It just doesn’t make sense that a domestic species like Walnut costs more than an exotic one like Mahogany, does it? While on the surface, it might not seem logical, there are many reasons American Walnut has dealt with increased prices along with a downgrade of grading as far as what’s considered FAS.
The first reason for both grading distinctions and rising prices for Walnut is related to its size and growing seasons. Because of such different lengths of growing seasons, comparing Walnut to Mahogany isn’t really fair; a more reasonable comparison for Walnut would be American Maple. The Maple tree is a bigger, heartier tree and grows in the same forests as Walnut trees. Walnut trees are smaller, highly demanding of light, and have trouble resisting winds.
Because of their growing habits, Walnut trees typically grow where they’re surrounded by more aggressive species such as Maple trees, causing the growth of Walnut trees to be limited to between 30 and 70 feet. As a result of the limitations of height, longer length Walnut lumber can be difficult to produce. In addition, the lumber that is harvested seldom displays straight grain and often contains knots, due to an abundance of branches lower to the ground than other species, such as Oak or Maple.
Between the limitations on length and the disruptions to grain, Walnut takes a beating when it comes to FAS grading. The response of the NHLA (National Hardwood Lumber Association) has been to downgrade Walnut (or adjust the grading standards) in order to allow more Walnut into the FAS grading category. What that means is that comparing FAS Maple or Oak to FAS Walnut will reveal that Walnut boards now fitting into the FAS category may not be as long or clear as the FAS boards of other domestic species. What it doesn’t mean is that Walnut is a substandard species; instead, it’s still highly prized, particularly by furniture makers, many of whom consider “defects” to be character marks that help make their creations unique.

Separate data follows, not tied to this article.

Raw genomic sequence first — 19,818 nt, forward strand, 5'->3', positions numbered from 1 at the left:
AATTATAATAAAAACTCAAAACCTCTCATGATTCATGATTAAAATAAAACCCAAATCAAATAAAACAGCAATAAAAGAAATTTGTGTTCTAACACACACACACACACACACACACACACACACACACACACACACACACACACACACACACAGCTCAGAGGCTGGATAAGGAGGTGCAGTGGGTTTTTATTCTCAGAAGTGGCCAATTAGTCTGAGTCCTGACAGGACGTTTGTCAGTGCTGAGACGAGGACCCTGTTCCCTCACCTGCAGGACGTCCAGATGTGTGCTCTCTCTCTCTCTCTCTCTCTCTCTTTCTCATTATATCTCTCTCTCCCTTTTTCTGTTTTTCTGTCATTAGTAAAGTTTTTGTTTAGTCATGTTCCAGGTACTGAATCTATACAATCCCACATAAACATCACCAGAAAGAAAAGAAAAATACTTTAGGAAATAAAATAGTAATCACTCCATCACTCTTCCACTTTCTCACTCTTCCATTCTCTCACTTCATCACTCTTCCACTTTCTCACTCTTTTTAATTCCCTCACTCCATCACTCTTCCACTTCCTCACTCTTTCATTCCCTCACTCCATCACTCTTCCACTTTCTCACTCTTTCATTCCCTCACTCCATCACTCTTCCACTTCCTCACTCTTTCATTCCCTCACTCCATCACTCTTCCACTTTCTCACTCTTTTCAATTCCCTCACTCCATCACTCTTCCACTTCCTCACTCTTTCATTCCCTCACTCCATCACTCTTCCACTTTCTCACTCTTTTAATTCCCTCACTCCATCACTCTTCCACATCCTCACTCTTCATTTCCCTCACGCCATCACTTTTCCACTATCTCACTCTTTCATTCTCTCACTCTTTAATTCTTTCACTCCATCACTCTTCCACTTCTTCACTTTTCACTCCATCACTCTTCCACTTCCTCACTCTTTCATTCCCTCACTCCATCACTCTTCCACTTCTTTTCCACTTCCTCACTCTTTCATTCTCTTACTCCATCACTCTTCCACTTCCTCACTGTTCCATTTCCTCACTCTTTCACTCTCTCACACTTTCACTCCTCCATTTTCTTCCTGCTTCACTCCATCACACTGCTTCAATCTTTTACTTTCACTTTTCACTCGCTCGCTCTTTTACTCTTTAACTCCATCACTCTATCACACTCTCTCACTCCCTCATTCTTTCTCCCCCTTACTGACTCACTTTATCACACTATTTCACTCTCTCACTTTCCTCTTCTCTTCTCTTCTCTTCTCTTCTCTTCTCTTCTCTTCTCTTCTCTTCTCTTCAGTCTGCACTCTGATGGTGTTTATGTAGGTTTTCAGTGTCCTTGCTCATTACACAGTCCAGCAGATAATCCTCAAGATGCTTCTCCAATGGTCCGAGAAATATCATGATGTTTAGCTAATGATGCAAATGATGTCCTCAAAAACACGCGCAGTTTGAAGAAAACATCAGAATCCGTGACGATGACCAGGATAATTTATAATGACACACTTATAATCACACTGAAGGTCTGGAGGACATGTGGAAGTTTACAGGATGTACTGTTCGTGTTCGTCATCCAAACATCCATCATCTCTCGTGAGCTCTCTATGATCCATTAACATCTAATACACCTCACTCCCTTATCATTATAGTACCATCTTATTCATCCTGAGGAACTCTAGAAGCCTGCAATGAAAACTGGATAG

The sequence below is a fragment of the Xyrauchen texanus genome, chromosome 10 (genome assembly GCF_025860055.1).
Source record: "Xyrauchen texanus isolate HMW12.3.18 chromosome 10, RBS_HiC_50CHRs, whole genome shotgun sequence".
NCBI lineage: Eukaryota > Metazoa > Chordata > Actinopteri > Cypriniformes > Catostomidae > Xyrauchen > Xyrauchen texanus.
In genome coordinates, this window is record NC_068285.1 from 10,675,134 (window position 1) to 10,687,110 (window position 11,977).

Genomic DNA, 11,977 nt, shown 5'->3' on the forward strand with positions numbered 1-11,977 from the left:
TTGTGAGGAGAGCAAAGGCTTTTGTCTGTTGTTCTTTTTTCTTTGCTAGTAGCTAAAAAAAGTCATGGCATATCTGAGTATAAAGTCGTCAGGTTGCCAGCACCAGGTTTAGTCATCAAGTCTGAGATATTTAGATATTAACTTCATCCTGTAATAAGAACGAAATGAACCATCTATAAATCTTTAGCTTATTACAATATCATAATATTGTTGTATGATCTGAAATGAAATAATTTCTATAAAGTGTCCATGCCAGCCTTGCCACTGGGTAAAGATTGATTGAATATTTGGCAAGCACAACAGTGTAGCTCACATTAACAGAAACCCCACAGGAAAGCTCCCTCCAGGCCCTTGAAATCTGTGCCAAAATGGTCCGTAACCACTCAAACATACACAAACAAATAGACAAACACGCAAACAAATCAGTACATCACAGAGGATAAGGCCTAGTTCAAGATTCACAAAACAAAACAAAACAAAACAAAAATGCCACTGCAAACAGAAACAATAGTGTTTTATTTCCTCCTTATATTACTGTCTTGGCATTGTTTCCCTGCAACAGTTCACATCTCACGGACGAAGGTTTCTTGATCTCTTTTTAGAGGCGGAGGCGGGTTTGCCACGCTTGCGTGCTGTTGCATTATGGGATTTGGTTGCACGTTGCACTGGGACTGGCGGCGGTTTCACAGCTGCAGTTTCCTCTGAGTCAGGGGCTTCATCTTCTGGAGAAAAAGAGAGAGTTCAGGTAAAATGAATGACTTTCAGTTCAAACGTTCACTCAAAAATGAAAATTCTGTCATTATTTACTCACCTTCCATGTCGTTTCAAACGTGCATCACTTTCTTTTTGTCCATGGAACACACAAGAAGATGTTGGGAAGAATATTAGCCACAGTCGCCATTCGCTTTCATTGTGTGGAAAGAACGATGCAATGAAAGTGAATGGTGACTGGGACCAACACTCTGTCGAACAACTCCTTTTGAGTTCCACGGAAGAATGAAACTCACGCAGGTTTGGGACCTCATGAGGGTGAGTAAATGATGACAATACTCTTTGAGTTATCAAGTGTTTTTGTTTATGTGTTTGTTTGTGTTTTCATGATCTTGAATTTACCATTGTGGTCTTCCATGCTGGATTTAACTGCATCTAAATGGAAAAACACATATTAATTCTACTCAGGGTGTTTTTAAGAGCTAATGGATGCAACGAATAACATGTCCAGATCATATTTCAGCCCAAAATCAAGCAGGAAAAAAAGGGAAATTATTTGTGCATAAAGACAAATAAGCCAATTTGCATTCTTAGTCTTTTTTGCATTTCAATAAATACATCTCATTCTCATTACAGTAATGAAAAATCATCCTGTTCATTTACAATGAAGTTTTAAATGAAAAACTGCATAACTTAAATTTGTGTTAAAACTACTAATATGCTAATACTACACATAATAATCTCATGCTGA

Unfortunately, many customers see the disparity between FAS Walnut and other FAS lumber as a lack of quality. It might seem like a light-of-hand scheme from lumber suppliers, but it really isn’t! It’s simply a response to the different characteristics of a unique lumber species. An understanding of grading standards can help. When considering the NHLA grading standards, the basic idea is that there are several grading categories: FAS (First and Seconds), Selects, and Common grades. There is also a small amount of above-grade Walnut (extra wide and long boards that would meet the FAS grading standards for other species), but due to good old supply-and-demand principles, it will come with a pretty hefty price tag.
Now that you hopefully understand why there’s a difference in how Walnut is graded, in Part 2, we’ll look at exactly how different those grading standards are and how we recommend customers move forward, in light of those distinctions.